The simplest way to judge the quality of a business school’s ability to put you into a great job is to look over the starting salaries and the percentage of a class with jobs at graduation and three months later. Those numbers are widely published by all of the best schools every year and widely examined by MBA applicants.
But what those numbers fail to tell you is how satisfied MBAs from each of those schools are with the number and quality of firms recruiting on their campuses and how they feel about the effort made by each school’s career management office. As discerning customers of the service, graduating MBAs view and judge their placement offices more completely than a starting salary or a placement stat.
Those MBA customers would consider how well prepped they were for a job search, how helpful the school was in getting them an internship, how easy it was to get on the interview schedules of the companies they most wanted to work for, how successful the office was in linking them with key alumni for job placement, and ultimately whether they landed the dream job they really wanted–rather than just a job to pay off their loans. That’s what starting salary and placement numbers can’t tell you.
JUDGING THE PERFORMANCE OF A SCHOOL’S CAREER MANAGEMENT CENTER
So the opinions of people most qualified to make them—graduating MBAs—is a far better indication of the performance of a career center than school-reported data. Several media brands that rank schools and survey graduates collect this information, but none has done this as long and as thoroughly as BusinessWeek, which has been in the MBA rankings game since 1988, much longer than any other ranking brand.
Every other year since then for the past 24 years, BusinessWeek has surveyed the graduating classes of dozens of the top business schools in the world and then handed out grades on how the career centers meet the expectations of MBAs. Schools that win an “A” grade, or in latter years an “A+,” are those that are in the top 20th percentile of all the institutions whose graduates are surveyed by BusinessWeek.
What we’ve done for this analysis is to examine the data over the entire 24-year period from the magazine’s inaugural ranking in 1988 to its latest list in 2010. All told, our findings are based on the opinions of 83,099 responding MBAs—a powerful and impressive number of satisfaction impressions. By looking at the outcome of a dozen surveys over those 24 years, we’re able to filter out odd results that can occur in a single year due to any number of factors, from low sample rates to cheerleading campaigns organized by students or their schools.
THE UNDISPUTED WINNER: NORTHWESTERN’S KELLOGG SCHOOL OF MANAGEMENT
The winners? Only one business school’s career management center has been able to land in the top 20th percentile in MBA graduate satisfaction for each of BusinessWeek’s surveys over the 24-year span: Northwestern University’s Kellogg School of Management. This is an awesome achievement, a record of consistency that showed a career center’s staff ability to overcome economic ups and downs as well as changing student expectations.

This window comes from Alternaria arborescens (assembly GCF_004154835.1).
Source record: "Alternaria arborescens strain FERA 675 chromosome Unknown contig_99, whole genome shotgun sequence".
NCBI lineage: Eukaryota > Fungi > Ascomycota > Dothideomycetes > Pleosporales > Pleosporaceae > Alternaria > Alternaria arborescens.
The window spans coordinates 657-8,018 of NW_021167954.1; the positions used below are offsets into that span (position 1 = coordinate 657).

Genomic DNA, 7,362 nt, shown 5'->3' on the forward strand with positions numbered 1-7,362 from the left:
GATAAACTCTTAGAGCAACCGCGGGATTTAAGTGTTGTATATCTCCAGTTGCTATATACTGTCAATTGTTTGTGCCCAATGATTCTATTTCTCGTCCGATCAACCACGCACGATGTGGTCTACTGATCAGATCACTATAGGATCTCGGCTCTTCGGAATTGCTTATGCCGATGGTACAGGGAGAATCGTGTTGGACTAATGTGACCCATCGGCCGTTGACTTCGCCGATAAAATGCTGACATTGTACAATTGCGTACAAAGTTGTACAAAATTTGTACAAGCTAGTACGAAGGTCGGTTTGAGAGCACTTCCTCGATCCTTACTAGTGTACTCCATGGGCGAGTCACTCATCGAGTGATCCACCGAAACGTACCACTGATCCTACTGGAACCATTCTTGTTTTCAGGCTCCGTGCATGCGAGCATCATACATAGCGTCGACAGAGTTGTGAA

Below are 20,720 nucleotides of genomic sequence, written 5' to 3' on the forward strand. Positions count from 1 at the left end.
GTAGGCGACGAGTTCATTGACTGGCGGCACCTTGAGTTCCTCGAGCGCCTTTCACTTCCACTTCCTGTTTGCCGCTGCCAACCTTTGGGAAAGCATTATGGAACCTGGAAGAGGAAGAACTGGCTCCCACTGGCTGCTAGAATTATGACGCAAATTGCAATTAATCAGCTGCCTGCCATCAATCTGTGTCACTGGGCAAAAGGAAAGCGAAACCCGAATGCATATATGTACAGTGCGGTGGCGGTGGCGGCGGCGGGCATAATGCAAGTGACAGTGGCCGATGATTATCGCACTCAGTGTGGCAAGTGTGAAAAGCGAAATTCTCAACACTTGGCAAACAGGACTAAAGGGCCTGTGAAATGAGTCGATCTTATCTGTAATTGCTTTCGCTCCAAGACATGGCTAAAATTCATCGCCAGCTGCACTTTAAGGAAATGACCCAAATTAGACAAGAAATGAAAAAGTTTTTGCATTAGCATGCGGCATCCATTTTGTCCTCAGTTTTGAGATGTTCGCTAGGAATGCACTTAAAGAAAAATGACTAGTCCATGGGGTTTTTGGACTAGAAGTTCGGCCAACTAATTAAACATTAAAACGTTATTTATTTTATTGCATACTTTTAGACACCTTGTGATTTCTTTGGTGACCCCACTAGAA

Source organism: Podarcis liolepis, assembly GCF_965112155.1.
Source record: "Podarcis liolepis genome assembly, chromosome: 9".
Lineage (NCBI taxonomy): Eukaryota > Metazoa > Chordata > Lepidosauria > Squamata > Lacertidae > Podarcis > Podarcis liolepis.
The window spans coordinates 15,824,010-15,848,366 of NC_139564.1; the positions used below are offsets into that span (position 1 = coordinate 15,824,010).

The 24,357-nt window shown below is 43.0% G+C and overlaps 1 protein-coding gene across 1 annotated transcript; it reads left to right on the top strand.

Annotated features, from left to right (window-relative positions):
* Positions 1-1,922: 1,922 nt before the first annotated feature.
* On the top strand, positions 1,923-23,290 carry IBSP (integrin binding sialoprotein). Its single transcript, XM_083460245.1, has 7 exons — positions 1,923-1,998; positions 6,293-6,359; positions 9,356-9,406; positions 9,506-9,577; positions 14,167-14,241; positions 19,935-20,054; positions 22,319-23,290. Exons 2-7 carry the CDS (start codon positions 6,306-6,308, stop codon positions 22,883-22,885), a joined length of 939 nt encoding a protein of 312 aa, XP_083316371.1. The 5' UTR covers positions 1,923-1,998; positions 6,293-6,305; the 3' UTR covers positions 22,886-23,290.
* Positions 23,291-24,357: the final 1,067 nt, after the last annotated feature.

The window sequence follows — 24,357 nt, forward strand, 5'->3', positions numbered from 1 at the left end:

And at Kellogg at least it’s a level of success made even more difficult because of the school’s unusually broad appeal to a large number of industries and companies. A recent strategic study by Northwestern, for example, found that most of Kellogg’s competitors get 80% of their job offers from just 18 to 20 firms, largely the McKinsey, Bain, BCG, Goldman Sachs, Morgan Stanley, J.P. Morgan/Chase crowd. In contrast, at Kellogg there are some 200 companies that offer jobs to 80% of the school’s MBA students, according to Kellogg Dean Sally Blount. Cultivating relationships with that large and broad a range of corporate recruiters is difficult enough. Getting them to come to campus and actively recruit your students is another thing. And finally, assuring that your graduates believe the career center is really working hard for them over such a long period of time is a big deal.
WHARTON AND BOOTH’S CAREER CENTERS SCORE HIGHLY IN STUDY
The top schools after Kellogg? Wharton and Chicago Booth are next, having achieved a 20th percentile rate of satisfaction 10 out of 12 times. Four schools are next tied for earning A grades in seven of the 12 surveys: Stanford’s Graduate School of Business, Duke University’s Fuqua School, Virginia’s Darden School, and the University of Michigan’s Ross School of Business.
Harvard and Columbia Business School reached this “A” standard in half of the surveys, six of 12. Not a bad record at all, though you might have expected HBS to nail this measure. One possible reason: The expectations of its graduates are so high they are often difficult to meet or exceed.
This year, when BusinessWeek surveys MBA graduates once again for the 13th time, Kellogg will face an unusual test. For the first time in 17 years, its career management center will be run by a newcomer. Roxanne Hori, the highly successful director at Kellogg, was recently promoted to associate dean of corporate partnerships. Michael Malone, who had been at Columbia Business School as director of career education and advising, succeeded Hori in the post effective Jan. 30th. Obviously, he has very big shoes to fill.